Australia Fires: Satellite Shows The Damage Extent On Kangaroo Island After The Ravaging Blazes

The consequences are devastating


One-third of Australia’s Kangaroo Island is now charred.

That means some 600 square miles of the western side of the island — which teems (or once did) with forests, woodlands, and koalas — have been consumed by bushfires. Most of the fire has burned since the New Year, as seen in satellite images. 

Like on the Australian mainland eight miles to the north, profound drought amplified by extreme, record-breaking heat primed the bushlands to burn. 2019 was Australia’s hottest and driest year on record, creating conditions for flames that Australian fire experts have called “unprecedented.”

For decades, Australian researchers have warned that hotter climes will increase the odds of larger and more frequent flames. 

“The message has always been the same,” James Ricketts, a veteran volunteer firefighter in Australia and a climate change impacts researcher, told Mashable earlier this week. “Increased warming means increased fire risk.”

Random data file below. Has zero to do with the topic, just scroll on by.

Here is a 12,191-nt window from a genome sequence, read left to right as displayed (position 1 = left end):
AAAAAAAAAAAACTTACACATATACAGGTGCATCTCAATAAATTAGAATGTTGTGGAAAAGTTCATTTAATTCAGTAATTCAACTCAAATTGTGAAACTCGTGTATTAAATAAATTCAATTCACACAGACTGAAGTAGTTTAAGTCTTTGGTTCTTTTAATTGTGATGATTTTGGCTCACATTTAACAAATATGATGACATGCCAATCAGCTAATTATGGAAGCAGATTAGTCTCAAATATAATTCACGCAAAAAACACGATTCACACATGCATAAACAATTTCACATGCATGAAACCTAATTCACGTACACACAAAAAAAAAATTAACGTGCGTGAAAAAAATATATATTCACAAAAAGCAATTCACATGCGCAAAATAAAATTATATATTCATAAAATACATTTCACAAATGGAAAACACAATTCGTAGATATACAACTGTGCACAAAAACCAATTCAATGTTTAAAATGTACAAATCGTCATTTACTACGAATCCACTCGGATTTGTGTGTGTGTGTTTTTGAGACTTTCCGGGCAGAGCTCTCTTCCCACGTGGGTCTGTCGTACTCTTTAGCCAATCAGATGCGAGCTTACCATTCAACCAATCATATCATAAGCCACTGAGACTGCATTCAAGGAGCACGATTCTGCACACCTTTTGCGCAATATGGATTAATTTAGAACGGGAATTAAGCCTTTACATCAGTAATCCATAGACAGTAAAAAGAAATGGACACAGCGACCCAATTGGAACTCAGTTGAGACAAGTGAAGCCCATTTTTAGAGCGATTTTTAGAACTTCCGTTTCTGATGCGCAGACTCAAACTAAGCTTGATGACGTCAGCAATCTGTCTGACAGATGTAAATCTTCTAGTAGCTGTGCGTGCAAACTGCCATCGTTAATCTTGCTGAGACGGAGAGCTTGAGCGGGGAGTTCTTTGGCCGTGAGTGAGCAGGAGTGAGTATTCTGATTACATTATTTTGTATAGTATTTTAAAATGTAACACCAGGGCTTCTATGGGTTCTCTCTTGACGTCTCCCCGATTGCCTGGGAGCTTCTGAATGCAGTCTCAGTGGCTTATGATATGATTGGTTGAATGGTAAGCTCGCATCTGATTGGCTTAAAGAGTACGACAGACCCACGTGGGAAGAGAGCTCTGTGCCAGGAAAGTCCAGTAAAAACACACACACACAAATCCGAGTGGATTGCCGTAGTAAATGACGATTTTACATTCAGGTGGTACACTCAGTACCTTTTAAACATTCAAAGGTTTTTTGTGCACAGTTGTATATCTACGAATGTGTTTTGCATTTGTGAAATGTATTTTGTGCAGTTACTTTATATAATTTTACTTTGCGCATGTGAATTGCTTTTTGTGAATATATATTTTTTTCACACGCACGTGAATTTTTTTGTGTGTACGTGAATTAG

Ecologists estimate that some 25,000 koalas have died on Kangaroo Island, according to NASA, while also threatening bird species that have been “brought back from the brink of extinction over the last two decades.”

In a relentlessly warming climate with still-rising carbon emissions, scientists project there will only be more and larger bushfires in the decades ahead. 

“What we’re seeing is continued spreading,” Christine Eriksen, who researches disasters at Australia’s University of Wollongong, told Mashable. “They’re getting bigger. That’s going to be the pattern we see in future years.”


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